Re: Mutant swarms and copying fidelity

From: Keith Henson (
Date: Thu 05 May 2005 - 04:03:17 GMT

  • Next message: Scott Chase: "Re: Mutant swarms and copying fidelity"

    At 08:18 PM 04/05/05 -0700, Scott Chase wrote:


    >How much of culture is actually in printed form?

    Most of it I would say.

    >Linguistic evolution is important, yes, and maybe
    >partly dependent on innate cognitive modules, but
    >didn't culture precede the advented of printing?

    Absolutely. If you take only the start of rock chipping, and that's surely not the beginning, culture got going 2.65 million years before printing.

    >the advent of printing, was non-printed culture

    I would say so.

    >The reason I ask is that I'm thinking in terms of
    >Bloch's argument against linguistically based culture
    >in his _How They Think We Think_. Much could be
    >non-linguistic and not address by the word string you
    >and Keith are looking at (regardless of the advent of

    Being an engineer who works with bits and bytes every day, I have to think about it this way.

    Human memory forms at the rate of a few bits per second. Totalling over a life that amounts to about 140 Mbytes. But the vast majority of the cultural elements are shared, as for example knowledge about game rules, or which way to turn a faucet. In fact, if it is *not* shared it isn't an element of culture or a meme anyway. So the byte count of human culture(s) in minds would at most be a human memory increased by some factor to account for the cultural element that are not universal x the number of cultures depreciated by the high overlap between them (there are only so many ways of starting a fire for example.)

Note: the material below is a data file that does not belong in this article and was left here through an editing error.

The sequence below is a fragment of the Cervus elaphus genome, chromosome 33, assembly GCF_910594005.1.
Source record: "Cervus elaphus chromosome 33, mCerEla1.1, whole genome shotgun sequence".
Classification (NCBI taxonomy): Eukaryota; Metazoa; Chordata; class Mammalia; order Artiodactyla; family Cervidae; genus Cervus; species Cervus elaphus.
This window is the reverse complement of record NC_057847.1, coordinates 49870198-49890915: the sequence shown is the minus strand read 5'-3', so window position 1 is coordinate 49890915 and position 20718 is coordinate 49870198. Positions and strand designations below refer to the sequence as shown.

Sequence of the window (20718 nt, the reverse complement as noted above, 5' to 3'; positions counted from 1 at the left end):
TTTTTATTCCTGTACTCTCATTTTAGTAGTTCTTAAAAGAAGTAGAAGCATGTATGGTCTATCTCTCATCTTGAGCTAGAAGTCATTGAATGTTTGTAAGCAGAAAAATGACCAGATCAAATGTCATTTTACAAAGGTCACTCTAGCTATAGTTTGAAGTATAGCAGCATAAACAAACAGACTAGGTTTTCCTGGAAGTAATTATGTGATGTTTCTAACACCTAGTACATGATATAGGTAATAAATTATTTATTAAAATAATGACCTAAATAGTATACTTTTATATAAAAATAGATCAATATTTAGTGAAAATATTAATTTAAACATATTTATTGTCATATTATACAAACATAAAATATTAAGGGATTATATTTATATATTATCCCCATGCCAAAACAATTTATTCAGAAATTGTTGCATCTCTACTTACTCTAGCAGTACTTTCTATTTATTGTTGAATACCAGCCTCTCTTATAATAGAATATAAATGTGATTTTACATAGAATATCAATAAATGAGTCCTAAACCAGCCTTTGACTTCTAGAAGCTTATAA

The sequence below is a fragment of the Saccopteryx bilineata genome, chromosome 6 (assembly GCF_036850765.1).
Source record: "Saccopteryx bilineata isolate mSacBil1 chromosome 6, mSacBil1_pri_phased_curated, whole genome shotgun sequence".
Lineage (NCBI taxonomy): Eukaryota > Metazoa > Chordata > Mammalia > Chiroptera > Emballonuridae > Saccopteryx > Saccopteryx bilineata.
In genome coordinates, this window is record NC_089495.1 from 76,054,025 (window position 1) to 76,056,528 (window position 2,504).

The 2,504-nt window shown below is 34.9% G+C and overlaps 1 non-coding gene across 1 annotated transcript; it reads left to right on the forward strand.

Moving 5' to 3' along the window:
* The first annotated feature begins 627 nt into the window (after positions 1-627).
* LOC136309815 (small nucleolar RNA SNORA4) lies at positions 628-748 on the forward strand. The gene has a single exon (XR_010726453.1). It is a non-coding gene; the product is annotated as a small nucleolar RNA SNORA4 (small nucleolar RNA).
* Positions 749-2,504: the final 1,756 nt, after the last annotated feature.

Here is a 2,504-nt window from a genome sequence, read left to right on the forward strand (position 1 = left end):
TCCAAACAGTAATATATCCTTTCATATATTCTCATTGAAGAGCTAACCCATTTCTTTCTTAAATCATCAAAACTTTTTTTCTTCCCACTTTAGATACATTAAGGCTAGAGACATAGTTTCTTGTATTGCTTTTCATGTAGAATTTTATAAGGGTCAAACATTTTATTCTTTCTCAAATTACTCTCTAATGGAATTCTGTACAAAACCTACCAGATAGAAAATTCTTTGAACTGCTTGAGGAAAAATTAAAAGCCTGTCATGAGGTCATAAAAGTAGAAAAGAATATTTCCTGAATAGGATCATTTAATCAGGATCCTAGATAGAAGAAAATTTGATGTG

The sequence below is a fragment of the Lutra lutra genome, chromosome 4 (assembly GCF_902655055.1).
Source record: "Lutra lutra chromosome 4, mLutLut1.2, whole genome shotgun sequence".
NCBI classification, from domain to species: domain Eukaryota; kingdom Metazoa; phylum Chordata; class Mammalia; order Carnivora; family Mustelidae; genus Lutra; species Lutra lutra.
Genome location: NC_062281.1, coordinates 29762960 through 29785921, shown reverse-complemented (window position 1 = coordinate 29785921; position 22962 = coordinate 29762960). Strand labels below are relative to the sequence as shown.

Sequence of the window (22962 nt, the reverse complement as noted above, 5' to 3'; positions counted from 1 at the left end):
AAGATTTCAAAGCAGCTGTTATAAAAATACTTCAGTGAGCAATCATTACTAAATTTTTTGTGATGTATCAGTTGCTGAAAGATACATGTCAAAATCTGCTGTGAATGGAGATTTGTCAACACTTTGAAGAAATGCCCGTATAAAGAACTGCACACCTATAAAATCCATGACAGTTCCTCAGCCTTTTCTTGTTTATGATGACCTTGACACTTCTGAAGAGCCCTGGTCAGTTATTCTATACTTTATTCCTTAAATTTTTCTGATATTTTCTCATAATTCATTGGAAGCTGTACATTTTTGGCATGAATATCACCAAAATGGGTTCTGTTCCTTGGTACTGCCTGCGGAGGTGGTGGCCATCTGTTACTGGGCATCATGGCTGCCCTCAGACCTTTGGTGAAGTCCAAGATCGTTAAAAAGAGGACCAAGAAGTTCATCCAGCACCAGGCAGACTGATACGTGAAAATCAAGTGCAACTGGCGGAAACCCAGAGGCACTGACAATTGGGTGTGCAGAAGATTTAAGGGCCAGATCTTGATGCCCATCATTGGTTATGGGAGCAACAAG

Of course virtually all current cultural information is in print not to mention all the cultural information from the past that has not been accessed for so long that it is no longer in human memory.

    >There's lots that words cannot address conceptually as
    >Bloch points out and transformation of cultural
    >content may occur due to the sender taking something
    >out of procedural memory and putting it into
    >declarative memory using words then the receiver
    >intepreting those words which then get stored
    >eventually as procedural memory (or
    >implicit-explicit-----explicit-implicit). Sounds like
    >a barrier for replicationists to cross to me.

    In support of your view re verbal, it turned out that it didn't make much difference if you talked or not showing someone how to chip spear heads out of rock.

    It did turn out to be *awful* hard for people to get good at it speaking or not.


    Keith Henson

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